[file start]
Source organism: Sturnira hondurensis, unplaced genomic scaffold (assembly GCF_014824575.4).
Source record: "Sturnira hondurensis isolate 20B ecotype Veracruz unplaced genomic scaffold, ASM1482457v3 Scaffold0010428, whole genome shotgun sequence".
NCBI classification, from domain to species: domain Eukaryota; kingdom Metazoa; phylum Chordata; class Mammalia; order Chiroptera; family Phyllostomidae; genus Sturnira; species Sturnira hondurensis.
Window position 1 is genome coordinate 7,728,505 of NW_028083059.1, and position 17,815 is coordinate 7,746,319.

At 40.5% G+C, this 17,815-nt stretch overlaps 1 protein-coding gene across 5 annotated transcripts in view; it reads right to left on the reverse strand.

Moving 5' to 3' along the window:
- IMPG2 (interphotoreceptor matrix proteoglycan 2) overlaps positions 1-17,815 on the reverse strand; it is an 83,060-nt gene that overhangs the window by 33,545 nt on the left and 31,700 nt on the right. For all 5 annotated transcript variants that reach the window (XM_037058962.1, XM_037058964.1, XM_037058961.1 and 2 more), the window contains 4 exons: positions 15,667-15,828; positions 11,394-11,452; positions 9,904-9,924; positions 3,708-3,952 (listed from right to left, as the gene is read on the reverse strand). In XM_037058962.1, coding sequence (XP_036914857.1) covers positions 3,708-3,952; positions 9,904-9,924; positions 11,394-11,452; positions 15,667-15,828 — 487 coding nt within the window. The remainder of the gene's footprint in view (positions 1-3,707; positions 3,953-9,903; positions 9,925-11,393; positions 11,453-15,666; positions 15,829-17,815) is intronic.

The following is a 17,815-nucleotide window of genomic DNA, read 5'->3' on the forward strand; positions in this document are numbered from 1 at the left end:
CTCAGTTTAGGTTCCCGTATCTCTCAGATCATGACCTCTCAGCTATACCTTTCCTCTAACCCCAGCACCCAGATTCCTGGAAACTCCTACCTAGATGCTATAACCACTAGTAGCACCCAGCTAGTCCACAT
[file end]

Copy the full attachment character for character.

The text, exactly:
Source organism: Sturnira hondurensis, unplaced genomic scaffold (assembly GCF_014824575.4).
Source record: "Sturnira hondurensis isolate 20B ecotype Veracruz unplaced genomic scaffold, ASM1482457v3 Scaffold0010428, whole genome shotgun sequence".
NCBI classification, from domain to species: domain Eukaryota; kingdom Metazoa; phylum Chordata; class Mammalia; order Chiroptera; family Phyllostomidae; genus Sturnira; species Sturnira hondurensis.
Window position 1 is genome coordinate 7,728,505 of NW_028083059.1, and position 17,815 is coordinate 7,746,319.

At 40.5% G+C, this 17,815-nt stretch overlaps 1 protein-coding gene across 5 annotated transcripts in view; it reads right to left on the reverse strand.

Moving 5' to 3' along the window:
- IMPG2 (interphotoreceptor matrix proteoglycan 2) overlaps positions 1-17,815 on the reverse strand; it is an 83,060-nt gene that overhangs the window by 33,545 nt on the left and 31,700 nt on the right. For all 5 annotated transcript variants that reach the window (XM_037058962.1, XM_037058964.1, XM_037058961.1 and 2 more), the window contains 4 exons: positions 15,667-15,828; positions 11,394-11,452; positions 9,904-9,924; positions 3,708-3,952 (listed from right to left, as the gene is read on the reverse strand). In XM_037058962.1, coding sequence (XP_036914857.1) covers positions 3,708-3,952; positions 9,904-9,924; positions 11,394-11,452; positions 15,667-15,828 — 487 coding nt within the window. The remainder of the gene's footprint in view (positions 1-3,707; positions 3,953-9,903; positions 9,925-11,393; positions 11,453-15,666; positions 15,829-17,815) is intronic.

The following is a 17,815-nucleotide window of genomic DNA, read 5'->3' on the forward strand; positions in this document are numbered from 1 at the left end:
CTCAGTTTAGGTTCCCGTATCTCTCAGATCATGACCTCTCAGCTATACCTTTCCTCTAACCCCAGCACCCAGATTCCTGGAAACTCCTACCTAGATGCTATAACCACTAGTAGCACCCAGCTAGTCCACAT